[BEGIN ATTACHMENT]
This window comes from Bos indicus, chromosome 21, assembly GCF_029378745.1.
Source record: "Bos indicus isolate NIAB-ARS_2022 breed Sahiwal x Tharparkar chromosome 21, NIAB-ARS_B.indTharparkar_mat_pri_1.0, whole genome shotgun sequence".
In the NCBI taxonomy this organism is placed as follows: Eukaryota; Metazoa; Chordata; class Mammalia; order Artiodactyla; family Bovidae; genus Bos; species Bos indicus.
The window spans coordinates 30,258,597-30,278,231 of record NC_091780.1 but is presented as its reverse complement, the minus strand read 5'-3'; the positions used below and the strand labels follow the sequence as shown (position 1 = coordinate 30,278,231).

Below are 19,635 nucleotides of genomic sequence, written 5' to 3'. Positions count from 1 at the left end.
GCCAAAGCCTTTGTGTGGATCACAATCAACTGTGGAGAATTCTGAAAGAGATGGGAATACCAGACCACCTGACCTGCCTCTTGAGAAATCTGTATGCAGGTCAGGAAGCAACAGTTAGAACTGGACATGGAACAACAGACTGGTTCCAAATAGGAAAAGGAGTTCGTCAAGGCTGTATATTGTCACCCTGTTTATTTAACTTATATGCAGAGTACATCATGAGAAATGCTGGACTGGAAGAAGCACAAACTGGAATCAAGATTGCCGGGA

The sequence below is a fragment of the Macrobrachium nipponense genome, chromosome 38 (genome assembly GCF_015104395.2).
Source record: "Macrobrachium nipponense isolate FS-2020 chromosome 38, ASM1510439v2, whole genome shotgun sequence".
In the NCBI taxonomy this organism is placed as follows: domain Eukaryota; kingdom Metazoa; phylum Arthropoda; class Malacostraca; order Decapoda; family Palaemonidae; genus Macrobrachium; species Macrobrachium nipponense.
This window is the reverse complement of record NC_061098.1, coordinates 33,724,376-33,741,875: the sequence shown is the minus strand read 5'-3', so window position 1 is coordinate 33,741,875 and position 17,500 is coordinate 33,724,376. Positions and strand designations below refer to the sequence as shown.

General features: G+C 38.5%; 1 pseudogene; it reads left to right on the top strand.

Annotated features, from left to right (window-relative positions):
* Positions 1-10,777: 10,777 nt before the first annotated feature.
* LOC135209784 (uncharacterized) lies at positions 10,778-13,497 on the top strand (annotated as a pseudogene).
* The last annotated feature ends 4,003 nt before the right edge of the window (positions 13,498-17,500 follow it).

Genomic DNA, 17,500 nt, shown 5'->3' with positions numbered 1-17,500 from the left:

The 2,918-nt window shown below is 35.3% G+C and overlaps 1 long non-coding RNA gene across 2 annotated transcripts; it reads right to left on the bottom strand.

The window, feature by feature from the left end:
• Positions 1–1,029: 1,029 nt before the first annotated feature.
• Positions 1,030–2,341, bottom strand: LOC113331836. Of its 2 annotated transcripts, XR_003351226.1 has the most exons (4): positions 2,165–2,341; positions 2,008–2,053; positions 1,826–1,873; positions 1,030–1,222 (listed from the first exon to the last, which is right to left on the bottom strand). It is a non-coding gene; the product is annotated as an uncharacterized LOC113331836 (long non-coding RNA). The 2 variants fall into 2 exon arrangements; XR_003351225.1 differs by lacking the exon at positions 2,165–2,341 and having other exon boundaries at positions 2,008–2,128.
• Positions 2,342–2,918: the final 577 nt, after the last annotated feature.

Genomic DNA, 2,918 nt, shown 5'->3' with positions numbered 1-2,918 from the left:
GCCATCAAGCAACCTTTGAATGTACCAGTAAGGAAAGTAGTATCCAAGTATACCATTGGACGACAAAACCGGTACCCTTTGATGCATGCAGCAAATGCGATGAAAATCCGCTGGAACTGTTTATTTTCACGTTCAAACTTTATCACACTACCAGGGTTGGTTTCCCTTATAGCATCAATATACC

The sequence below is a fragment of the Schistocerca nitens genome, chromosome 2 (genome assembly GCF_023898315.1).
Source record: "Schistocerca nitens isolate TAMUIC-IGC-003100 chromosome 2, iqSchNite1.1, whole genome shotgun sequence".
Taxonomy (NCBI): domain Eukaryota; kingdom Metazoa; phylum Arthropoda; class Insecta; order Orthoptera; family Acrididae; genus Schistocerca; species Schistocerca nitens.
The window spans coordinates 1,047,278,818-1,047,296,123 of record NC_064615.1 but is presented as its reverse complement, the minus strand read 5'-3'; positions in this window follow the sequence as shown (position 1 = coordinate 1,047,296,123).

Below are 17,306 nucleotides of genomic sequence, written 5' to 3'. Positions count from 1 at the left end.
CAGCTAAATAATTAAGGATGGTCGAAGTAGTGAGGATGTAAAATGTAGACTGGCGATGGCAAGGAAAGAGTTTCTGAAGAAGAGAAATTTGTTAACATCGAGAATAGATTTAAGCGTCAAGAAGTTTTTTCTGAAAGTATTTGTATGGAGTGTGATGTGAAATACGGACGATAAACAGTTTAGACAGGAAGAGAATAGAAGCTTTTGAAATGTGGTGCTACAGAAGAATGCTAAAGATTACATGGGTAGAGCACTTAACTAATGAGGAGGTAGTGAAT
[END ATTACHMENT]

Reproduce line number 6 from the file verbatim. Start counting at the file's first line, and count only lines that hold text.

GCCAAAGCCTTTGTGTGGATCACAATCAACTGTGGAGAATTCTGAAAGAGATGGGAATACCAGACCACCTGACCTGCCTCTTGAGAAATCTGTATGCAGGTCAGGAAGCAACAGTTAGAACTGGACATGGAACAACAGACTGGTTCCAAATAGGAAAAGGAGTTCGTCAAGGCTGTATATTGTCACCCTGTTTATTTAACTTATATGCAGAGTACATCATGAGAAATGCTGGACTGGAAGAAGCACAAACTGGAATCAAGATTGCCGGGA